Cloud Platforms: Scalable Cloud Computing Hosting with GoGrid

This blog post explores GoGrid, a cloud computing hosting service, its capabilities, challenges associated with memory usage, backups, etc., and recommended use.

GoGrid overview and pros

The GoGrid name stands for the cloud computing hosting service for deploying and scaling server infrastructure on demand. It hosts Linux and Windows virtual machines managed by a multi-server control panel, supporting Windows Server, Red Hat, and CentOS Linux.

Pros

  • GoGrid is a user-friendly control panel with multiple options to create and manage servers. The panel features simplicity and high rate of speed for commissioning new hardware and setting up your servers. GoGrid enables a user to deploy a cloud server easily: just select a server image and a server size, and the instance will be up and running in minutes.
  • The platform enables flexible server image selection (CentOS, Redhat, Windows) with some out-of-the-box support for Ruby on Rails and LAMP. GoGrid server images use standard Windows or Linux Operating Systems with full root/administrator access, giving the freedom to configure cloud server according to customer’s demands. Additionally, the system has an ability to deploy custom server images with MyGSI (My GoGrid Server Image). You can customize any of GoGrid maintained base images with own configuration and software and save it to personal Cloud Storage allotment. With the GoGrid Partner Server Images, some preconfigured software applications (solutions for development and testing, disaster recovery and backup, cloud management, security, monitoring and reporting) can be deployed quickly and easily with little or no configuration.
  • Continue with the advantages of fine-grained access to deployed GoGrid instances, including such aspects of control as role-based access, sub administrators, web-based control panel, remote access API, and managed DNS.
  • Among other GoGrid’s pricing benefits, its free inbound data transfer should be mentioned.
  • Other advantages provided by the solution include 24/7 support, 100% uptime service level agreement, and dedicated support teams.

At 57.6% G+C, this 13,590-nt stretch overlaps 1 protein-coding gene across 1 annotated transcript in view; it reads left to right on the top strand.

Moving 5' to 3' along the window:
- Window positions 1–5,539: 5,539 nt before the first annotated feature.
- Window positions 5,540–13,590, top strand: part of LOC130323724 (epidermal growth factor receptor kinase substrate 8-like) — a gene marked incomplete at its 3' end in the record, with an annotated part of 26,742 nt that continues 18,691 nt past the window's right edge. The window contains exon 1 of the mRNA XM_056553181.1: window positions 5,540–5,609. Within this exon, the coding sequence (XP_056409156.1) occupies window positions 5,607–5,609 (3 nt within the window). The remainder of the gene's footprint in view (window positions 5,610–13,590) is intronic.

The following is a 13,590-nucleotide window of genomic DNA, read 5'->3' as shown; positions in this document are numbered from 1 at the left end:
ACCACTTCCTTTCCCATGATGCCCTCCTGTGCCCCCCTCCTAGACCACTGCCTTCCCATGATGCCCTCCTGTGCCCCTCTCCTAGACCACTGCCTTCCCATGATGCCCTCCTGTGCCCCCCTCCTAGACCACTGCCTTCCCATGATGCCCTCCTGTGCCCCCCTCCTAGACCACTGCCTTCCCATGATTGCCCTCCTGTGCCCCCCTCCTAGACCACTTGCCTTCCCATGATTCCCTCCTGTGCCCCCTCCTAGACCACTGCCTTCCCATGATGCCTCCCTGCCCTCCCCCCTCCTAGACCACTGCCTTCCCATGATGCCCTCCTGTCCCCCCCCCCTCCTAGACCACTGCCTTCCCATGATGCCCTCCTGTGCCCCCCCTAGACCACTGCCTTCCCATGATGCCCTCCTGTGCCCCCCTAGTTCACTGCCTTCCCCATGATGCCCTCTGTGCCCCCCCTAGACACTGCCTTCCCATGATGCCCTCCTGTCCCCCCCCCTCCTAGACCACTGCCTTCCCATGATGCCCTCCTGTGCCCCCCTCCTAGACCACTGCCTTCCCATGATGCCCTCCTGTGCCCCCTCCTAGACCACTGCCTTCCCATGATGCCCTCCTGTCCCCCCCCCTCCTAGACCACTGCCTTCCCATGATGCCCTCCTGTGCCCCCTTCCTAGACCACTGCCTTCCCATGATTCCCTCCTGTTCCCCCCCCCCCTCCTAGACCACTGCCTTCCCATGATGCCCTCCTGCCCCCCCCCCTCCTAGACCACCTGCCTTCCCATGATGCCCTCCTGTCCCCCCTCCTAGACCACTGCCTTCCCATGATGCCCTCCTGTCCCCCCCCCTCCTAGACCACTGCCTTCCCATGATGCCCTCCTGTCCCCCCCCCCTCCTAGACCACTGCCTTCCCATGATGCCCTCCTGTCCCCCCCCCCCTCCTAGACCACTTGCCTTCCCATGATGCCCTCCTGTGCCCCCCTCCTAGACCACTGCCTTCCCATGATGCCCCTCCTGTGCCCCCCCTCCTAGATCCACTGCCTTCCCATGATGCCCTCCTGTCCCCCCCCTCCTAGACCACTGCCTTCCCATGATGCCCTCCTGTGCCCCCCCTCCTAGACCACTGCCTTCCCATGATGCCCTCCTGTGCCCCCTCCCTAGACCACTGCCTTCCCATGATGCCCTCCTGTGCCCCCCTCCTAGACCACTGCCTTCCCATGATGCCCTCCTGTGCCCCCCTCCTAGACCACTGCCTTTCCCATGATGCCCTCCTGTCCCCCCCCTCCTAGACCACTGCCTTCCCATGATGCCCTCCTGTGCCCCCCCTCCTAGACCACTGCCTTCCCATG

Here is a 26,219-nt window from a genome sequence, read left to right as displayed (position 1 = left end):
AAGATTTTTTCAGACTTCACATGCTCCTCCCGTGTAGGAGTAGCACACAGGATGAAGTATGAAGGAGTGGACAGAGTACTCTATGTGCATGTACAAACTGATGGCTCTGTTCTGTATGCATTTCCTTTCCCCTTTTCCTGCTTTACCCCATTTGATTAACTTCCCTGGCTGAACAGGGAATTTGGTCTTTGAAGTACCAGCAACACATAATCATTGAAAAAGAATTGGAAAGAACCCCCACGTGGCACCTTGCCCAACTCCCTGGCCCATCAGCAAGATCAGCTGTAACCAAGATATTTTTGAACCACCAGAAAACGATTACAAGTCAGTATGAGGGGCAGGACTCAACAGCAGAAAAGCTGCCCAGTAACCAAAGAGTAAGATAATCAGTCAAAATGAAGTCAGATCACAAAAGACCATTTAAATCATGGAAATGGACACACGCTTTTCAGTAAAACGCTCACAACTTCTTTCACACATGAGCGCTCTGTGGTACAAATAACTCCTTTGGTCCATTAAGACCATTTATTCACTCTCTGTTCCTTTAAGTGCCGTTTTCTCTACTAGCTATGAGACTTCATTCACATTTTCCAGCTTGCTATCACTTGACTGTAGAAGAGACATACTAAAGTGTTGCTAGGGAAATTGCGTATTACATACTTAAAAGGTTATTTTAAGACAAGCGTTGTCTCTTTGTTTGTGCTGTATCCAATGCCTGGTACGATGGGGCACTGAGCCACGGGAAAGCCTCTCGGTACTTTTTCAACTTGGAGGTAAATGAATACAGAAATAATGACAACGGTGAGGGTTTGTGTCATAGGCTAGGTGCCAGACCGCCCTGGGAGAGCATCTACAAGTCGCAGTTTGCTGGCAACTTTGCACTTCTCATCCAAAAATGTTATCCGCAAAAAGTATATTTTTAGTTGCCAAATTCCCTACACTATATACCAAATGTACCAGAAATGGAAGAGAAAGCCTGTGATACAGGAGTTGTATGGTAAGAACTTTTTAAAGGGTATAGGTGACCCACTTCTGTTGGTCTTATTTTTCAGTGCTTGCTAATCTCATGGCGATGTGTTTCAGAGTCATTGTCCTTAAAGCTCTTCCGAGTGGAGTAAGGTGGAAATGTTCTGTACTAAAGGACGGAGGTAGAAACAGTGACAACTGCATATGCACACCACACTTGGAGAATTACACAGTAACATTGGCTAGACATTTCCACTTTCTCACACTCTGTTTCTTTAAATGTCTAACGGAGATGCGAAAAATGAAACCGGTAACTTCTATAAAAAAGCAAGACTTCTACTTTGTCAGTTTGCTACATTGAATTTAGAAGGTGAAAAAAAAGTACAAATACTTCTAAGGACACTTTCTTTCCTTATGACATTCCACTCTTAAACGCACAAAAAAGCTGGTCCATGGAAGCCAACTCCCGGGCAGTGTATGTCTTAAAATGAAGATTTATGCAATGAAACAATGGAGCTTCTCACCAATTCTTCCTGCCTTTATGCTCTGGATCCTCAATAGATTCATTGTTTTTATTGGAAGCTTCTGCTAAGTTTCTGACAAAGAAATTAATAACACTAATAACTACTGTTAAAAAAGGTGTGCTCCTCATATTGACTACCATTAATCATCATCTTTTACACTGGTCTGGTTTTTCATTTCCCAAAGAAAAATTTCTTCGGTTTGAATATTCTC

Cons and recommended use

Still, the solution has some drawbacks associated with memory usage, backups, etc.:

  • One of the challenges is that a cloud provider ties the HD size (persistent storage) to the RAM size allocation, though base images for the lowest RAM size allocation becomes greater: for 512 MB is 30 GBs now. To reduce this challenge, the cloud provider announced its commercial cloud storage and a customer can provision cloud storage allotment from a user interface.
  • There are also constraints about load balancers per account allowed. Any attempts to add more than three load balancers will fail.
  • Furthermore, there’s a limited set of load balancer types supported by the cloud provider: Round Robin and Least Connect (the Fastest Response Time method). In fact, if server instances are similar in hardware specifications, the Perceptive, which predicts the server based on historical and current data, instead of the Least Connect method can be the best to use. If server resources are different, more flexible, the Weighted modification of the Round Robin method, which assigns requests to servers in turn according to their weights, may be a better solution.

GoGrid can be a suitable platform for hosting e-commerce, Web 2.0, and web applications throughout the development cycle—from initial development, to a staging environment for QA, to a full production environment.

 

Further reading


The post was written by Sergey Bushik and Katherine Vasilega.

  •  
  •  
  •